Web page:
Leading An Effective Business Meeting
If you lead meetings and you’re not good at it, I have a truth bomb for you.
Your employees are irritated with you and likely roll their eyes behind your back.
That’s not cool of them to do, and it’s also not cool for you to give them very good reasons to feel that way.
Step up to the adult’s table and learn how to run a meeting that doesn’t make everyone want to sail off into the world of imagination or an unintended trance.
There are some very basic rules for running a productive business meeting.
The problem with this set of rules is that you probably think you’re already doing them.
The reason that’s a problem is that there is a significant likelihood that you are incorrect.
Here are the most common complaints about business meetings:
- Too long
- Too frequent
- Lack of focus
- Lack of direction
- No real outcome/results
- No idea why I’m included
- Should have/could have been an email
The good news here is that there is hope.
There are ways to make your meetings better.
- Be prepared & declare the end game.
If you know what you want at the end of the meeting, you’ll know how to explain the purpose of the meeting to everyone you hope will attend.
This is important for people to know before the meeting starts so they’ll bring a spirit and intention of collaboration and effectiveness with them.
We’ve all been in those meetings that include people who think it’s pointless… they suck the energy right out of the room!
Don’t let that happen… head that off at the pass by following this first simple practice.
- Set expectations according to an organized agenda.
This helps you to have shorter meetings and allow someone (or in this case something) else be the bad guy…
You’ve set an agenda complete with the time allotted to each agenda item.
When you’ve reached the end of the allotted time for that agenda item, you can make the schedule the “bad guy” and say, “we need to stay on schedule – so we’ll have to move on; do we need an additional meeting to finish discussing this item?” (Then schedule it right then and there if the answer is yes.)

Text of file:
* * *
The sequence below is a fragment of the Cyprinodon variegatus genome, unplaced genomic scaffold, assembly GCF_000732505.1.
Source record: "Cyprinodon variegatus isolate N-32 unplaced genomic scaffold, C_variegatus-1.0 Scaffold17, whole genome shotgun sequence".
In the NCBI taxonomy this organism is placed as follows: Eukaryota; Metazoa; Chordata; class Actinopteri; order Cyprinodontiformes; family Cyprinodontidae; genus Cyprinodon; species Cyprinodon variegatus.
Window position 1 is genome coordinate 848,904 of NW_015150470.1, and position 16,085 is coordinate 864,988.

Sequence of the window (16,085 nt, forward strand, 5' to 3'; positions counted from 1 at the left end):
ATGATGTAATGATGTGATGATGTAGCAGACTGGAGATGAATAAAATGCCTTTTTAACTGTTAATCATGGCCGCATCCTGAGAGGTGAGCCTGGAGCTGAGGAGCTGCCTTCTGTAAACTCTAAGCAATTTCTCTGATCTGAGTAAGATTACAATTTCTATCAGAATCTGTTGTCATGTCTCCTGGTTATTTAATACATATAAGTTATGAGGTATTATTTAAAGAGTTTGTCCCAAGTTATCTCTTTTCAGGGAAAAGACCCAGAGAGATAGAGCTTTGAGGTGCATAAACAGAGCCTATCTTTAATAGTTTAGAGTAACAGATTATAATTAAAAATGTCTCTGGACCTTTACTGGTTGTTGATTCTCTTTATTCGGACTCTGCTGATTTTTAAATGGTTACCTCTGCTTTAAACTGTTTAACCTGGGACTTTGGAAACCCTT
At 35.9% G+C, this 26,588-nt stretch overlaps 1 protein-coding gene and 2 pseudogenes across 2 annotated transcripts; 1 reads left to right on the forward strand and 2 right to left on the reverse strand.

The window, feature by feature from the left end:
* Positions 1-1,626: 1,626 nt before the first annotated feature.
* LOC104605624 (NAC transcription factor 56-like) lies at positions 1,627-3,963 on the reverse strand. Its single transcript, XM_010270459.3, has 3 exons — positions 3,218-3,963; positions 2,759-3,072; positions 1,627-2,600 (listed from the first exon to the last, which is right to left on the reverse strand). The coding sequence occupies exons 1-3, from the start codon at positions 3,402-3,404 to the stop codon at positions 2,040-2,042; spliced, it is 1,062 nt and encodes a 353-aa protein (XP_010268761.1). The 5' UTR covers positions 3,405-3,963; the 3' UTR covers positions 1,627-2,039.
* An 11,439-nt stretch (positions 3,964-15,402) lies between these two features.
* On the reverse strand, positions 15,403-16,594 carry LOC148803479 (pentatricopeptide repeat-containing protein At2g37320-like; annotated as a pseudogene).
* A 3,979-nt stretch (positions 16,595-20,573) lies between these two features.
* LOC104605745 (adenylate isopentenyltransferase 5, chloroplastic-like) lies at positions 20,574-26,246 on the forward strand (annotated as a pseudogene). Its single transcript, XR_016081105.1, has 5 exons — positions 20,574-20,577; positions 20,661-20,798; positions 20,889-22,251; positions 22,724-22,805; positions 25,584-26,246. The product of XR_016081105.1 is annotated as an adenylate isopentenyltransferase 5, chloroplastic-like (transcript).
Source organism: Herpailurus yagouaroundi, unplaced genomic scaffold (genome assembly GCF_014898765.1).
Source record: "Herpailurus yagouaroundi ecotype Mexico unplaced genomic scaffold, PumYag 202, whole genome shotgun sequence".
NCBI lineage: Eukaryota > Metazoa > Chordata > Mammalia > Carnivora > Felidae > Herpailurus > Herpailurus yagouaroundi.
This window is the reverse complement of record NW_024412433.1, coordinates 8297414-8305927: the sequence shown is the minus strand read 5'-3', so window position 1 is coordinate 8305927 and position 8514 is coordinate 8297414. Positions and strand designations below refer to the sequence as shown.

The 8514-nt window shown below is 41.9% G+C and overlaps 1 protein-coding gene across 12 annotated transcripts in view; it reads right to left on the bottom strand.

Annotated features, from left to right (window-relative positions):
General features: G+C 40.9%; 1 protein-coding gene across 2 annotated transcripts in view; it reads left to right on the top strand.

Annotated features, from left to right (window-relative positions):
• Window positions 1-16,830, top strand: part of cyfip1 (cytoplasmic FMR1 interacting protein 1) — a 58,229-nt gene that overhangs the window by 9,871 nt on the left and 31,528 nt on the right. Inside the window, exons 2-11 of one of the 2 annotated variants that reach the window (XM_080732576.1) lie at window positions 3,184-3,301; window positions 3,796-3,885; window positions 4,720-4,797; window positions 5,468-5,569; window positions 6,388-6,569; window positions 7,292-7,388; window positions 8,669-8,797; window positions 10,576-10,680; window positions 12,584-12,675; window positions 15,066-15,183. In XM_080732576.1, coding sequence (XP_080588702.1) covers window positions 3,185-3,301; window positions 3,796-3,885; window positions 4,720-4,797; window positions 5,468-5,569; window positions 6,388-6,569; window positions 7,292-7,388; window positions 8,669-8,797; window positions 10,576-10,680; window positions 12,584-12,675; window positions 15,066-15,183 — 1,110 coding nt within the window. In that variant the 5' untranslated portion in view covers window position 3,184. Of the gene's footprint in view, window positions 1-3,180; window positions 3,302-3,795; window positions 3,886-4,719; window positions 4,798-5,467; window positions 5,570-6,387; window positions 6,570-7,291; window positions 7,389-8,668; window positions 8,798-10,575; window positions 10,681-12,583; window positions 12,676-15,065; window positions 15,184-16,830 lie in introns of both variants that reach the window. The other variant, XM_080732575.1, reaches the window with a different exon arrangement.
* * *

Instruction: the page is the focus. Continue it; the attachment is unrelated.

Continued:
- Ask for input ahead of time.
Make sure everyone has the chance to be heard.
As part of your meeting invitation, include a secondary invitation to submit an agenda item or feedback ahead of time.
That way if someone in your meeting wants to talk longer than rule #2 will allow, you’ll have no guilt letting that person know that discussion topics or issues an always be submitted beforehand.
That is a point of training for you- you’re managing how people behave before, during, and after your meetings; it may take a while for your “students” to learn the new methodology.
- Keep them short.
Neurological research shows we have an attention span of approximately 20 minutes.
That’s why I love scheduling 3-item 15-minute long meetings.
That structure of a meeting allows for a couple of minutes to settle in, time to get started, finished, and any lingering issues to be recorded.
- Set clear assignments & make sure everyone comes prepared.
This is a two-fold rule:
First- by letting people know the agenda, you’re giving them a chance to think about their input. In addition to asking for them to send you their thoughts/input/additional items before your meeting also ask them to make any notes for discussion during the meeting. This keeps people from going into “story mode” and wasting time.
Secondly- make sure everyone is clear what his or her role is and what their assignments are upon the meeting’s conclusion.
My clients and I use something called an ownership grid to make sure every participant in a meeting knows what his or her role is and what assignments belong to him or her after the meeting is finished.
This practice is absolutely necessary to make sure meetings flow smoothly and that the homework assignments are done correctly, on time, and by the proper employees.
If you’d like to learn more about the ownership grid, head here to schedule a coaching breakthrough session and we can discuss how coaching can help you personally and/or your company.
- Appoint a facilitator for every meeting.
This will let everyone in the room know who the “boss” of the room is at that time.
The facilitator may be you, someone on your team, or one of your peers.
This information should be included in the meeting agenda and also announced at the beginning of the meeting.
The facilitator should be someone who is comfortable commanding the room and who can appropriately call an end to a line of discussion if it is going too long or otherwise disrupting the schedule.
- Give others the floor.
One of the most difficult habits to break for many of our clients is taking over discussions in the room.
If you’re having a meeting the purpose is to inform and get feedback from those in the room.
Allow the attendees opportunities for both of those things.
Possibly the most important thing to remember is respect.
Go into meeting scheduling, planning, and discussion with the understanding that we are all incredibly busy.
Respect other people’s time as you would appreciate their respect of your time: less frequent, more purposeful and more highly effective meetings will help forge positive relationships and set you up as a hero in the working world!
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